Dutch paintings at the SNG

Dutch painting has had tremendous impact on art history, and a selection of artworks that made it to Slovakia is now exhibited in the national gallery.

A. Jansz van der Croos: The Montfort Castle, 1653 (Netherlandish Painting exhibition)A. Jansz van der Croos: The Montfort Castle, 1653 (Netherlandish Painting exhibition) (Source: Courtesy of SNG)

Its influence has spread far and wide, touching also on regions and spheres surprisingly distant, geographically and culturally. The latest exhibition at the Slovak National Gallery in Bratislava (SNG) proves that Dutch painting has also impacted this country. Rather than offering a selection brought in from another gallery or another country, it exhibits the works of Dutch masters and workshops from local collections – both private and state-owned.

“This period saw the intellectualisation of art production,” curator Zuzana Ludiková told the media, “and the ever bigger losses and damaging of old art which evoked interest, collecting and nostalgia for the lost artworks of old masters.”

History of Dutch painting

The SNG collection of Dutch art is relatively young in the context of collecting it, as the gallery itself was founded in 1948 and the artworks of old masters were transferred to its ownership in 1953, curator Ludiková said. This initiative – followed alongside the prioritised collecting of national art – led to a separate collection of European art which has preserved its character to the present day, and is used and exhibited in this way still. Dutch art was not among the most common types collected in what is now Slovakia; and so the contents of the SNG collection reflect mostly the collectors’ preferences of the 19th, and the limited 20th century Czechoslovak market.

Despite these limitations, it has the potential to testify and represent not just collecting strategies and dealers’ preferences, but also to offer focal themes of these periods, Ludiková said. The approximate 100 works in the Netherlandish Painting exhibition are divided into eight categories. They were selected to show the trends, leitmotifs, peculiarities and gradual development of this specific genre.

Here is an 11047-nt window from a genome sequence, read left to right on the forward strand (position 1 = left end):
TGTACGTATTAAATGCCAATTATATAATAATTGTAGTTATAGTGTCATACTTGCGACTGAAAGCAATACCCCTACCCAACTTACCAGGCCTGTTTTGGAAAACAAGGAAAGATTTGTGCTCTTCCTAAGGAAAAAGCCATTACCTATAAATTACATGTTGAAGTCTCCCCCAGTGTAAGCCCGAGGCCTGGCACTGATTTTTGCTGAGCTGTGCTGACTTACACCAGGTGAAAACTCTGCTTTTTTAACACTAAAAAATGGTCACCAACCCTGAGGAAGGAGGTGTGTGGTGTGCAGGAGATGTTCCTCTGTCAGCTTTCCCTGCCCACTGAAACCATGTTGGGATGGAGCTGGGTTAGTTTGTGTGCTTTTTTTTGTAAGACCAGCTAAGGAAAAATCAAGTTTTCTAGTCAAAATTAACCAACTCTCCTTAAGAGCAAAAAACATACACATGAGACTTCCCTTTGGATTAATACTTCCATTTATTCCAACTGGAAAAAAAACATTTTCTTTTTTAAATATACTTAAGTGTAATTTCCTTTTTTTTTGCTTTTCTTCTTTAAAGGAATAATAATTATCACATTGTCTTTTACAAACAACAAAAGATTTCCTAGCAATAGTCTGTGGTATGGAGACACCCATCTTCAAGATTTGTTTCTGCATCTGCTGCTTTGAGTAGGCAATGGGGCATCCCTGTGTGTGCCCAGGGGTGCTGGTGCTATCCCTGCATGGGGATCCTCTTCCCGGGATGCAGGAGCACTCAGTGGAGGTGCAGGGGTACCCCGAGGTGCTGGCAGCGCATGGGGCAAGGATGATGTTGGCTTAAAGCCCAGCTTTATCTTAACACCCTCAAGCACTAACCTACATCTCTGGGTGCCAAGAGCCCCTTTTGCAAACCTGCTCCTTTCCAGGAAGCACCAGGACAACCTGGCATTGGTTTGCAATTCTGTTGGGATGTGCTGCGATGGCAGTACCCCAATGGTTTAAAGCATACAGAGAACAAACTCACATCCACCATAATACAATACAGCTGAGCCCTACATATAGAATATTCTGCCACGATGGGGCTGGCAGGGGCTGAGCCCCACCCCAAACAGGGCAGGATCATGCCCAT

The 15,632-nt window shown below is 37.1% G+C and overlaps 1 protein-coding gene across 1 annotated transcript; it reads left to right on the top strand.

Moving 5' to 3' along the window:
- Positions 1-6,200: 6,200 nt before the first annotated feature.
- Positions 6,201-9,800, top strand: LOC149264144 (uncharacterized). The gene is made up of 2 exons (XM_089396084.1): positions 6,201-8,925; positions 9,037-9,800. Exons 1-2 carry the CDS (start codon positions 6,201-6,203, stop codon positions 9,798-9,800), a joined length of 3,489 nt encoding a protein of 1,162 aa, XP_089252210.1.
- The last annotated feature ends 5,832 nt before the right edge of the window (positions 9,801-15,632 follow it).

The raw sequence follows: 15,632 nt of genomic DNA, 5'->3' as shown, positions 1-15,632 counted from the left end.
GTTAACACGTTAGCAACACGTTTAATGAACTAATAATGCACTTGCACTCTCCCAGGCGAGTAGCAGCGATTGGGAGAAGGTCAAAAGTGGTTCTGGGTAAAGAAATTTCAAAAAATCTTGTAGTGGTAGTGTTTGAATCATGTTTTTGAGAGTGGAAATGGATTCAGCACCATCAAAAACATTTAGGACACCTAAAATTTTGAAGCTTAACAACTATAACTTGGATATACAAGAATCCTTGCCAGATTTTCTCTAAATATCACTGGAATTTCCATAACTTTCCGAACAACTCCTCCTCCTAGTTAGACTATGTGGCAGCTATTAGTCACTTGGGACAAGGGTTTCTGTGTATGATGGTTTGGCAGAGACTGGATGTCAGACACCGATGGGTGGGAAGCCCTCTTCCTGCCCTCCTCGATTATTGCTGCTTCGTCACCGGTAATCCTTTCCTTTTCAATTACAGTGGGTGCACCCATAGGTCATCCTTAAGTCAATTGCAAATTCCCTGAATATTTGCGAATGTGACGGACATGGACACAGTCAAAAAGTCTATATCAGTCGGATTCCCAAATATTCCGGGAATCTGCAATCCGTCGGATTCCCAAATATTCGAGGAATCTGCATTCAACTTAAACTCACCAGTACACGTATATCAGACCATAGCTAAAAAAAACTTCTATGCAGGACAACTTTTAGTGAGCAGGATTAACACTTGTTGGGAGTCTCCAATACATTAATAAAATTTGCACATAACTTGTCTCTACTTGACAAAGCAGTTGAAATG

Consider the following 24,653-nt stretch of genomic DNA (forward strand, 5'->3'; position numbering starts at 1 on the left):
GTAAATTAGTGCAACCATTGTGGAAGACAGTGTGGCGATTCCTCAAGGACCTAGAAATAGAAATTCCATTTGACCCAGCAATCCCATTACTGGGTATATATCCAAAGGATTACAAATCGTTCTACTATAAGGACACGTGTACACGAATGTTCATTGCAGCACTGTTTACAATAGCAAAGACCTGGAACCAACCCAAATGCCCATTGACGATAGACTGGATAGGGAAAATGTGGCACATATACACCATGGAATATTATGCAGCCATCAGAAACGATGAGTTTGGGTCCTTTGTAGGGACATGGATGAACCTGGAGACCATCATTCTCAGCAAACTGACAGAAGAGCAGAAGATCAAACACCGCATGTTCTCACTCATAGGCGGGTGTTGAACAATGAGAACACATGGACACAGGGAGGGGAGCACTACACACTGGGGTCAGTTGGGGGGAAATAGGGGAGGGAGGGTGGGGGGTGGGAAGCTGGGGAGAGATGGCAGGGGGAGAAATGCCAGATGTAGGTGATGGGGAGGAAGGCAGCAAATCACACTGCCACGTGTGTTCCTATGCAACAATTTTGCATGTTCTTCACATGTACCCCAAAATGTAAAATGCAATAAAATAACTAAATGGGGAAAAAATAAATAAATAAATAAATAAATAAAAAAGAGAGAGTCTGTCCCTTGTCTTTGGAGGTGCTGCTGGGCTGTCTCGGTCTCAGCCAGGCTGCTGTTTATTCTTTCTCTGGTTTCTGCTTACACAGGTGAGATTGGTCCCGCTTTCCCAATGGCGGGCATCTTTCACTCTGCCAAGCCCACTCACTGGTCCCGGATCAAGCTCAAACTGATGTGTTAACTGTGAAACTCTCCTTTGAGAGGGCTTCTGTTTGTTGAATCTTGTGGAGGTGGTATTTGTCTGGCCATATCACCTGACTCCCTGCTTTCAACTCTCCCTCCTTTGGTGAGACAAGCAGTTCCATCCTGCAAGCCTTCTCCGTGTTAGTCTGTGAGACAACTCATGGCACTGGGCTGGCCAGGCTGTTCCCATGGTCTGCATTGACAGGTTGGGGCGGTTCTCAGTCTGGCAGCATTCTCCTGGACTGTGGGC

Dutch painting developed gradually, from religious motifs and also religious, or institutional financiers to cities or individuals (increasingly Italian ones) as clients. As motifs moved towards the secular, still lives and landscapes, as well as urban, mostly market scenes, so did the artworks’ function. The foundation materials also changed, from wood to canvas and even copper plates, as did the prevailing colours.

Academies vs masters

The early works were done by painting workshops, where the names of artists were either not very important, or one work was done by several painters – first the landscape specialist and only later by figure painters. It is a mystery whether these were planned from the beginning and approved by the first painter, or done without their consent. Sometimes, apprentices were asked to copy a masterpiece of a renowned artist, often the founder or leader of the art school, and the best copies were sold under the master’s name.

Later, the mastery of the most-renowned artists became ever more important, and this exhibition also captures this phenomenon. Those in the “Painting in the Northern Netherlands 1648-1700” section include Rembrandt van Rijn (mostly etchings) and his academy (or studio), as well as his contemporaries like Pieter Jansz Quast, Pieter Codde, Gerrit Lundens, and others.

In the later periods, genre paintings and portraits gradually prevailed. The centre of art also shifted, from Antwerp in the early period, through Haarlem to Utrecht (which had, thanks to its Catholic character, lively trade with Italy). Apart from paintings which gave name to the whole display, etchings and crockery ordered in the Netherlands for the coronation feast of Hungarian Empress Maria Theresa’s father, Charles III, made in Delft are included. This chinaware was not made for the emperor personally, but rather for guests at other, less important tables who were then allowed to take the plates home as souvenirs, Ludiková explained.

SNG exhibition

This exhibition is on the second floor of the SNG’s Esterházy Palace, in Ľ. Štúra Square in Bratislava. It runs daily, except for Mondays, until May 22. Admission is free, except for accompanying events which are numerous for this exhibition; but are all in Slovak language. There is also a catalogue of 140 pages accompanying this selection, the summary of which is in English. Apart from this, there are leaflets, both in Slovak and in English, available at the ticket office for free.

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